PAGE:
Motor vehicle crash reports missing key data, NSC says

Reprints

The motor vehicle crash reports used by law enforcement nationwide are missing vital information, which hinders attempts to address the recent increase in traffic fatalities, according to the National Safety Council.

Preliminary estimates from NSC show that as many as 40,000 people died in motor vehicle-related crashes in 2016, an increase of 6 percent from the previous year and 14 percent from 2014.

To help combat the issue, NSC conducted a review of crash reports across the United States and found:

  • No state has a field or code to indicate the level of driver fatigue.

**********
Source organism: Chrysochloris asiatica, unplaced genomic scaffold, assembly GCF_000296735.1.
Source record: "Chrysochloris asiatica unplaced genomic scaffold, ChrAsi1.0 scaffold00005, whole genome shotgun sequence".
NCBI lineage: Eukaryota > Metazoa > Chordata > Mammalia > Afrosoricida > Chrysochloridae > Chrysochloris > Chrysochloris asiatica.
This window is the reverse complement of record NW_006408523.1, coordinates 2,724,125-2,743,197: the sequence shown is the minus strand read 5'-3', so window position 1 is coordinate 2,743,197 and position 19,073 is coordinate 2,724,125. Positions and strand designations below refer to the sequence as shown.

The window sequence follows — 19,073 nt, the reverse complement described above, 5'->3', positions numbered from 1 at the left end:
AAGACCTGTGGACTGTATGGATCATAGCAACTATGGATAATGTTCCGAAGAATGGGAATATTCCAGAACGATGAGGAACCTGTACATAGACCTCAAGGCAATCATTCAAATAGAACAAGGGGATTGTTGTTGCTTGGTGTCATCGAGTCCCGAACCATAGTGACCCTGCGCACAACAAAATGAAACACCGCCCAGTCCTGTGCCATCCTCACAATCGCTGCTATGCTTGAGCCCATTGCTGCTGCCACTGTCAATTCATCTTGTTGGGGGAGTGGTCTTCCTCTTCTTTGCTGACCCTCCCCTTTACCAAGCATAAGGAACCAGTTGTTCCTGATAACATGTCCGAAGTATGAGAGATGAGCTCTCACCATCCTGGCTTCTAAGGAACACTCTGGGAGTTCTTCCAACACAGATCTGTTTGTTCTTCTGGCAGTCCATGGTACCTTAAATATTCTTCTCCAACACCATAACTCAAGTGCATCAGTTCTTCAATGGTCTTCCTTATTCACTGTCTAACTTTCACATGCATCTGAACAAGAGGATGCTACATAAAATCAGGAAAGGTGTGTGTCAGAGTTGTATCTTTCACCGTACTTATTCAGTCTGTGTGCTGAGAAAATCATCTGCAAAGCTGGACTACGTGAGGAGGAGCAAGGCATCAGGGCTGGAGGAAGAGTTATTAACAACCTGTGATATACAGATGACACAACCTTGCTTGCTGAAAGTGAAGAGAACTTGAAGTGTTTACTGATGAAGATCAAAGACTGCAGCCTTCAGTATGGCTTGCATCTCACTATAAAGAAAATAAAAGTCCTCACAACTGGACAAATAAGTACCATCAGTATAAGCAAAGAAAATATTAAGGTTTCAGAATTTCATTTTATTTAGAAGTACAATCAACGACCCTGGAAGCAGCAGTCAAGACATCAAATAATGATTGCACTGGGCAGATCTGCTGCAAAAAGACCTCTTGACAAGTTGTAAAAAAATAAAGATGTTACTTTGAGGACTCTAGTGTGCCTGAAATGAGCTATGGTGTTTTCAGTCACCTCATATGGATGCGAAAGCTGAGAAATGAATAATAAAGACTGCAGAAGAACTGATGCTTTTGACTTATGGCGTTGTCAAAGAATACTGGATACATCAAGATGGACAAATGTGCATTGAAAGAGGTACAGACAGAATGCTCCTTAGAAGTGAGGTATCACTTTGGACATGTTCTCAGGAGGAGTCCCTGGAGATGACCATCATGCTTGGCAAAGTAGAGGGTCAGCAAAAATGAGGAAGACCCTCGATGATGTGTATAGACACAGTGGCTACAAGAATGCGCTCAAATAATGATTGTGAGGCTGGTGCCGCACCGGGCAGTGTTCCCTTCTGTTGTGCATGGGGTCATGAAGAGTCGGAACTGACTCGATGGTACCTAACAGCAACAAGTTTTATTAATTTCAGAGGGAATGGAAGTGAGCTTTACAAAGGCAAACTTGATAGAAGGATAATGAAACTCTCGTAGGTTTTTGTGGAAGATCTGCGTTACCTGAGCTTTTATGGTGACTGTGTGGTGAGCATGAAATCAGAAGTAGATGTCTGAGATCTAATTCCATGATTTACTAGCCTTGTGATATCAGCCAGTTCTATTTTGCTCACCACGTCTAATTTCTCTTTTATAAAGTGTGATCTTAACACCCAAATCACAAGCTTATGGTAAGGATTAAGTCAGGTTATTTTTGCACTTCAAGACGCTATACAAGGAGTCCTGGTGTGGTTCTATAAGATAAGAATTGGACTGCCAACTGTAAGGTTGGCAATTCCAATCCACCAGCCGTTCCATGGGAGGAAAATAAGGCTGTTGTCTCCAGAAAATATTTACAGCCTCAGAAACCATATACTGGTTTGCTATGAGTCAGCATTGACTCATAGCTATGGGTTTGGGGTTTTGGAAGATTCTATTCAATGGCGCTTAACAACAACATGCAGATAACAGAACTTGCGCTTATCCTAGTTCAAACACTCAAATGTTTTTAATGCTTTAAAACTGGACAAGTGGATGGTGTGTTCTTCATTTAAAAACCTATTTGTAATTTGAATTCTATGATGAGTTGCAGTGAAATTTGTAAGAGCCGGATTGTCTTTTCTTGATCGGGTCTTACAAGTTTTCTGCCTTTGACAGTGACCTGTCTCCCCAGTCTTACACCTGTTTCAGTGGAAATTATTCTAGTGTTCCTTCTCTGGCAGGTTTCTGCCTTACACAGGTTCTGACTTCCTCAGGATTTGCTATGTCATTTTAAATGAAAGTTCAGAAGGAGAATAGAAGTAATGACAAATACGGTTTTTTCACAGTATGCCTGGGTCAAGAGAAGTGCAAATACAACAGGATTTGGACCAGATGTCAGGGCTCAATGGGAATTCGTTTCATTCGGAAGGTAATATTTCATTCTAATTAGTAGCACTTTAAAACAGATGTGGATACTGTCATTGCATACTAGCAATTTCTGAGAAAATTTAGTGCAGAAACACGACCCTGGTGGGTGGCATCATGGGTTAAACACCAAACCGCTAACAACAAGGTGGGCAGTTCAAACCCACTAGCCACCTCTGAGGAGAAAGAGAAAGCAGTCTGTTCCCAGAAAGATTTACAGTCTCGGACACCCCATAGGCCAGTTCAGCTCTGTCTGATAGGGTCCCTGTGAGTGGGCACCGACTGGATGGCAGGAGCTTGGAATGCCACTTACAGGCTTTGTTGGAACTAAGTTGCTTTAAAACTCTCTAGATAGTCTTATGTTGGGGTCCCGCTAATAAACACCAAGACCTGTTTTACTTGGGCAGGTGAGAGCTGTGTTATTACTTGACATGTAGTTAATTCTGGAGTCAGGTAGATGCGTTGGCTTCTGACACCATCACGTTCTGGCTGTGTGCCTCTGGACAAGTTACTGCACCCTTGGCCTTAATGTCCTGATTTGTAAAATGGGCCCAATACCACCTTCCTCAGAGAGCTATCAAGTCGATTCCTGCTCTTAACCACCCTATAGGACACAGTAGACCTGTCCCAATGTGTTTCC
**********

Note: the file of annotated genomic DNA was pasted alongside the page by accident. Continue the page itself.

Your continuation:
• 32 states do not identify a specific type of drug use.
  • 32 states lack a field to indicate a driver was using a hands-free cellphone.
  • 26 states do not record that a driver was texting.

States also do not record use of advanced driver assistance technologies (50), infotainment systems (47) and teen driver restrictions (35).

The council released a report detailing its findings. In the report, Undercounted is underinvested: How incomplete crash reports impact efforts to save lives, NSC recommends that states move toward electronic crash reports and update forms more often to record new driving issues that arise.

“The road to zero deaths is paved with potholes,” Deborah A.P. Hersman, president and CEO of NSC, said in a press release. “Someone is seriously injured on our roads every 8 seconds; someone is killed every 15 minutes. In too many cases, we are gathering the ‘what’ but not the ‘why,’ and better data will enable us to make better decisions.”